In Afghanistan war, marines' struggle to recruit locals could delay US exit
The last group had its problems.
Drug testing doesn't go well
Months of training and trust-building went down the tubes when the marines drug-tested their Afghan police partners. Eleven of the 19 police tested positive for opium, including a promising leader named Sgt. Anwar.
After the test, given three weeks ago, Anwar riled up his men against the marines, who all live inside an ancient castle here. The police threw rocks; the marines seized their guns. In the end, the marines sent the whole batch up to the provincial police headquarters and started over with fresh recruits.
Because of their recent arrival, the marines in Helmand have only 300 police, 1,300 Afghan National Army troops, and 500 border police, leaving them with the lowest ratio of Afghan to coalition forces in the country.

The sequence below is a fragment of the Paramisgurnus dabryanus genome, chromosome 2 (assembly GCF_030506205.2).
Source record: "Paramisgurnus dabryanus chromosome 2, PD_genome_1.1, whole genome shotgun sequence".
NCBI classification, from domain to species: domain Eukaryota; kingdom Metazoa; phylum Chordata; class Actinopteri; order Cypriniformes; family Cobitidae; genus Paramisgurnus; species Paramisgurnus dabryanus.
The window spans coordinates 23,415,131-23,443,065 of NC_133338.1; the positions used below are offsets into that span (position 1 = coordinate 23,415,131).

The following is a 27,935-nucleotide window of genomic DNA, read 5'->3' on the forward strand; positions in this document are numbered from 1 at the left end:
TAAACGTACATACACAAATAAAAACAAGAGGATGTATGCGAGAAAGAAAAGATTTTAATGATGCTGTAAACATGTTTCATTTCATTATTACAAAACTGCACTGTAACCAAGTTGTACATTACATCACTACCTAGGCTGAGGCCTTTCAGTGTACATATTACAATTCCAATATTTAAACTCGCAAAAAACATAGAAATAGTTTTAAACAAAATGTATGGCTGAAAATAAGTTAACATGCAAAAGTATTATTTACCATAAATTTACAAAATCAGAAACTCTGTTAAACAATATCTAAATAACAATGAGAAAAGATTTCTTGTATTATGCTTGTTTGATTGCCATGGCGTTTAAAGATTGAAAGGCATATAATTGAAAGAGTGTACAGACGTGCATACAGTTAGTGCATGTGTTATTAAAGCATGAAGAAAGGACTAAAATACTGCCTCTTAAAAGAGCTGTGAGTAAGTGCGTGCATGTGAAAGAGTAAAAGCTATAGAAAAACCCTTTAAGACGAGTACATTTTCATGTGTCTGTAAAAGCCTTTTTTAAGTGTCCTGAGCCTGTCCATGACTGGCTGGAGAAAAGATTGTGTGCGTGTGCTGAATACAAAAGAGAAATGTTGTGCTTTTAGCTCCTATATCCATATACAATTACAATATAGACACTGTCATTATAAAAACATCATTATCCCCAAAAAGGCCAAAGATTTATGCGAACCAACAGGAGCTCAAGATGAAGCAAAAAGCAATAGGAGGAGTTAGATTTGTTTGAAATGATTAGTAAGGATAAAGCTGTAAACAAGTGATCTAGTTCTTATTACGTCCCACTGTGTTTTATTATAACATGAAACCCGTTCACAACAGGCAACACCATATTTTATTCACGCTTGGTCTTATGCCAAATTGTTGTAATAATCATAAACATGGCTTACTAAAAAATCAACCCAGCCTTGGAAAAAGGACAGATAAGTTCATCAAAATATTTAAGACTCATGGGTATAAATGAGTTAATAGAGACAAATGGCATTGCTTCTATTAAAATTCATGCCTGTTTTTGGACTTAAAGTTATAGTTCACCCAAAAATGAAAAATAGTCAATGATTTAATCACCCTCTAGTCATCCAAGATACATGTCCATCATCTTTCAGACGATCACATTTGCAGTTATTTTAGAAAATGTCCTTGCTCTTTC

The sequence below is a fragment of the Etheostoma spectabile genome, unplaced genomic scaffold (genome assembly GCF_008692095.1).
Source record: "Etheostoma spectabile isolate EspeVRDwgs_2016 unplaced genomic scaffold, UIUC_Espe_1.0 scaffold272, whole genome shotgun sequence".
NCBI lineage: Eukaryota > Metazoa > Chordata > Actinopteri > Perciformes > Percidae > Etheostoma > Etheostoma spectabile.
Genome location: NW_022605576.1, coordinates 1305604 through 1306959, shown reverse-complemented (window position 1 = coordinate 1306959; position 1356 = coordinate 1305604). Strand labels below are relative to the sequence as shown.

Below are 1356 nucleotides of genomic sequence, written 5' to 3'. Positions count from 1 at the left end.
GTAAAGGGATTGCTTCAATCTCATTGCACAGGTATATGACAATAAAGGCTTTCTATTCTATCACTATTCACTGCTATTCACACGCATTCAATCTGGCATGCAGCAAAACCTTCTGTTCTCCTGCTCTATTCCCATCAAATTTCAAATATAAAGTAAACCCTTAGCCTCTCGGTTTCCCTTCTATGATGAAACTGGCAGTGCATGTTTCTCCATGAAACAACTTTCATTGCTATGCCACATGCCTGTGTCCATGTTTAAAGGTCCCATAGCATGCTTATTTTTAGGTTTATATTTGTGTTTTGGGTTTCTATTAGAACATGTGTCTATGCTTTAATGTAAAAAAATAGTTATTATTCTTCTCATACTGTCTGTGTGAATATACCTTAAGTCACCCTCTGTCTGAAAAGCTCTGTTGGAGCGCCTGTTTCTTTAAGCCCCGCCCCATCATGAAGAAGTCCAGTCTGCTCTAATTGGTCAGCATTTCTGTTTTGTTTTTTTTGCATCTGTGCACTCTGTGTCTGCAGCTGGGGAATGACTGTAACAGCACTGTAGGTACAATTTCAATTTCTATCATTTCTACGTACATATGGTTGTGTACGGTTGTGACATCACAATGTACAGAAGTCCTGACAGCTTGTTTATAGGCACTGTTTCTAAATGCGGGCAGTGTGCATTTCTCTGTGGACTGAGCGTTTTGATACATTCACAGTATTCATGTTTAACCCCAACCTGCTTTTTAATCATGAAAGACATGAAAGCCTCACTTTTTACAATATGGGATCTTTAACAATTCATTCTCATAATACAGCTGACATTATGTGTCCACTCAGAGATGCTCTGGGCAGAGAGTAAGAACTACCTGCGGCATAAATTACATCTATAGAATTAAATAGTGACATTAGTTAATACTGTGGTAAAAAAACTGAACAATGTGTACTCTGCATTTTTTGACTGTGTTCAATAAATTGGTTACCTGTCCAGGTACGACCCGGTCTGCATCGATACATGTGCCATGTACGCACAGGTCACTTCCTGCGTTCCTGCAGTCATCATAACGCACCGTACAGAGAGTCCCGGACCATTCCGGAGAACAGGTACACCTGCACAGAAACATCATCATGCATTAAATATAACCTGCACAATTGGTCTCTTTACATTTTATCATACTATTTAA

“The ratio we’d like to be at is 1-to-1,” says Lt. Col. Mark Winn, who heads up the development of Afghan security forces for the marines in Helmand. “I don’t think we will be at a 1-to-1 ratio in the next couple of years.”
More troops help, he says. “With the introduction of more [international] troops, we are able to expand the security that lends itself to development of Afghan security forces.”
Nationwide, the Afghan military and police total about 170,000. But Gen. Stanley McChrystal supports an expansion to 400,000. Only 43 of the 123 military units can operate independently, and just 24 of the 559 police units can do so, according to SIGAR, the Special Inspector General for Afghanistan Reconstruction.